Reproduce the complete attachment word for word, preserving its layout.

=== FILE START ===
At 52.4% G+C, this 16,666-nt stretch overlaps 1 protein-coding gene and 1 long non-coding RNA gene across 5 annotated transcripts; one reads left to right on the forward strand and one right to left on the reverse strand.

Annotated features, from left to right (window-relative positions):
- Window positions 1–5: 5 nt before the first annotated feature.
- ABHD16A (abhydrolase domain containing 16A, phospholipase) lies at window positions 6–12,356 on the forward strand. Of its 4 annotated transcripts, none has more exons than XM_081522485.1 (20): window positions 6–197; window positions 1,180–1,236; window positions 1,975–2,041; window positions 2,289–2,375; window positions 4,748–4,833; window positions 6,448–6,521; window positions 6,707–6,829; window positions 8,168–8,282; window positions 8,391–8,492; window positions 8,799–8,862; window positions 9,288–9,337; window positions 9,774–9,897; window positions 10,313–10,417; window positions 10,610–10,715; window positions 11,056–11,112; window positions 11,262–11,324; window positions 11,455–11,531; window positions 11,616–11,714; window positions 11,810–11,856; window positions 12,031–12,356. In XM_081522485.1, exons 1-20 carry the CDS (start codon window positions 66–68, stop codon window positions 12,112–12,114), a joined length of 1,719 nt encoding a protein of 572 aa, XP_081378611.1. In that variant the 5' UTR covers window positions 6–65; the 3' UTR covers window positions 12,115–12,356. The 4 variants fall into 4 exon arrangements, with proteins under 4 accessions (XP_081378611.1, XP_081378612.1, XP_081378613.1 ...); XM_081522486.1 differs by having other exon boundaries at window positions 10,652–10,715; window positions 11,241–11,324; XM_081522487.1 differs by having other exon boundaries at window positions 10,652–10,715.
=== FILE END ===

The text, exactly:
At 52.4% G+C, this 16,666-nt stretch overlaps 1 protein-coding gene and 1 long non-coding RNA gene across 5 annotated transcripts; one reads left to right on the forward strand and one right to left on the reverse strand.

Annotated features, from left to right (window-relative positions):
- Window positions 1–5: 5 nt before the first annotated feature.
- ABHD16A (abhydrolase domain containing 16A, phospholipase) lies at window positions 6–12,356 on the forward strand. Of its 4 annotated transcripts, none has more exons than XM_081522485.1 (20): window positions 6–197; window positions 1,180–1,236; window positions 1,975–2,041; window positions 2,289–2,375; window positions 4,748–4,833; window positions 6,448–6,521; window positions 6,707–6,829; window positions 8,168–8,282; window positions 8,391–8,492; window positions 8,799–8,862; window positions 9,288–9,337; window positions 9,774–9,897; window positions 10,313–10,417; window positions 10,610–10,715; window positions 11,056–11,112; window positions 11,262–11,324; window positions 11,455–11,531; window positions 11,616–11,714; window positions 11,810–11,856; window positions 12,031–12,356. In XM_081522485.1, exons 1-20 carry the CDS (start codon window positions 66–68, stop codon window positions 12,112–12,114), a joined length of 1,719 nt encoding a protein of 572 aa, XP_081378611.1. In that variant the 5' UTR covers window positions 6–65; the 3' UTR covers window positions 12,115–12,356. The 4 variants fall into 4 exon arrangements, with proteins under 4 accessions (XP_081378611.1, XP_081378612.1, XP_081378613.1 ...); XM_081522486.1 differs by having other exon boundaries at window positions 10,652–10,715; window positions 11,241–11,324; XM_081522487.1 differs by having other exon boundaries at window positions 10,652–10,715.